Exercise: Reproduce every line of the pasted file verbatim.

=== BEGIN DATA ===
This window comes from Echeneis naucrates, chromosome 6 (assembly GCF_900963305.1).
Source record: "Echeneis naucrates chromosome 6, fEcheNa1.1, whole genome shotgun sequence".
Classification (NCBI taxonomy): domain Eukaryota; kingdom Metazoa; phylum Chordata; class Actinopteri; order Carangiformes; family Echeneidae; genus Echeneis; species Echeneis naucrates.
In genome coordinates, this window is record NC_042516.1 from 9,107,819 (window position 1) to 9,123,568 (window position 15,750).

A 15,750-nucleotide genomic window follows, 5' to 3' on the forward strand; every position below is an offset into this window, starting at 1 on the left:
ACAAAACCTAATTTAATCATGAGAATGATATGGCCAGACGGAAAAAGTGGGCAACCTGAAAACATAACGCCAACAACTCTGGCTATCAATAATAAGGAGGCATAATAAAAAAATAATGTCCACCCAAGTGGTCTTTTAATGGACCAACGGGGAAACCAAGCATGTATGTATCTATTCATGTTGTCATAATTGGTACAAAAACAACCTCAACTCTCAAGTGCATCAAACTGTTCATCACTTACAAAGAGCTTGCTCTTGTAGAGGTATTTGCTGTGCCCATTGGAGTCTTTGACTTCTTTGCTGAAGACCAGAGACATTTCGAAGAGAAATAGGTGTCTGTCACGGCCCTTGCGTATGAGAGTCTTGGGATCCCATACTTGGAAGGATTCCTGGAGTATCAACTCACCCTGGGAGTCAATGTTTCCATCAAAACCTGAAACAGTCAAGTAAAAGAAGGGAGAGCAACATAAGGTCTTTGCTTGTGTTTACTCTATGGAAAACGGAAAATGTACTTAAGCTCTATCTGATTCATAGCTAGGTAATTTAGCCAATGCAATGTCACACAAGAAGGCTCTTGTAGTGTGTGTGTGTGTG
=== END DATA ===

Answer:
This window comes from Echeneis naucrates, chromosome 6 (assembly GCF_900963305.1).
Source record: "Echeneis naucrates chromosome 6, fEcheNa1.1, whole genome shotgun sequence".
Classification (NCBI taxonomy): domain Eukaryota; kingdom Metazoa; phylum Chordata; class Actinopteri; order Carangiformes; family Echeneidae; genus Echeneis; species Echeneis naucrates.
In genome coordinates, this window is record NC_042516.1 from 9,107,819 (window position 1) to 9,123,568 (window position 15,750).

A 15,750-nucleotide genomic window follows, 5' to 3' on the forward strand; every position below is an offset into this window, starting at 1 on the left:
ACAAAACCTAATTTAATCATGAGAATGATATGGCCAGACGGAAAAAGTGGGCAACCTGAAAACATAACGCCAACAACTCTGGCTATCAATAATAAGGAGGCATAATAAAAAAATAATGTCCACCCAAGTGGTCTTTTAATGGACCAACGGGGAAACCAAGCATGTATGTATCTATTCATGTTGTCATAATTGGTACAAAAACAACCTCAACTCTCAAGTGCATCAAACTGTTCATCACTTACAAAGAGCTTGCTCTTGTAGAGGTATTTGCTGTGCCCATTGGAGTCTTTGACTTCTTTGCTGAAGACCAGAGACATTTCGAAGAGAAATAGGTGTCTGTCACGGCCCTTGCGTATGAGAGTCTTGGGATCCCATACTTGGAAGGATTCCTGGAGTATCAACTCACCCTGGGAGTCAATGTTTCCATCAAAACCTGAAACAGTCAAGTAAAAGAAGGGAGAGCAACATAAGGTCTTTGCTTGTGTTTACTCTATGGAAAACGGAAAATGTACTTAAGCTCTATCTGATTCATAGCTAGGTAATTTAGCCAATGCAATGTCACACAAGAAGGCTCTTGTAGTGTGTGTGTGTGTG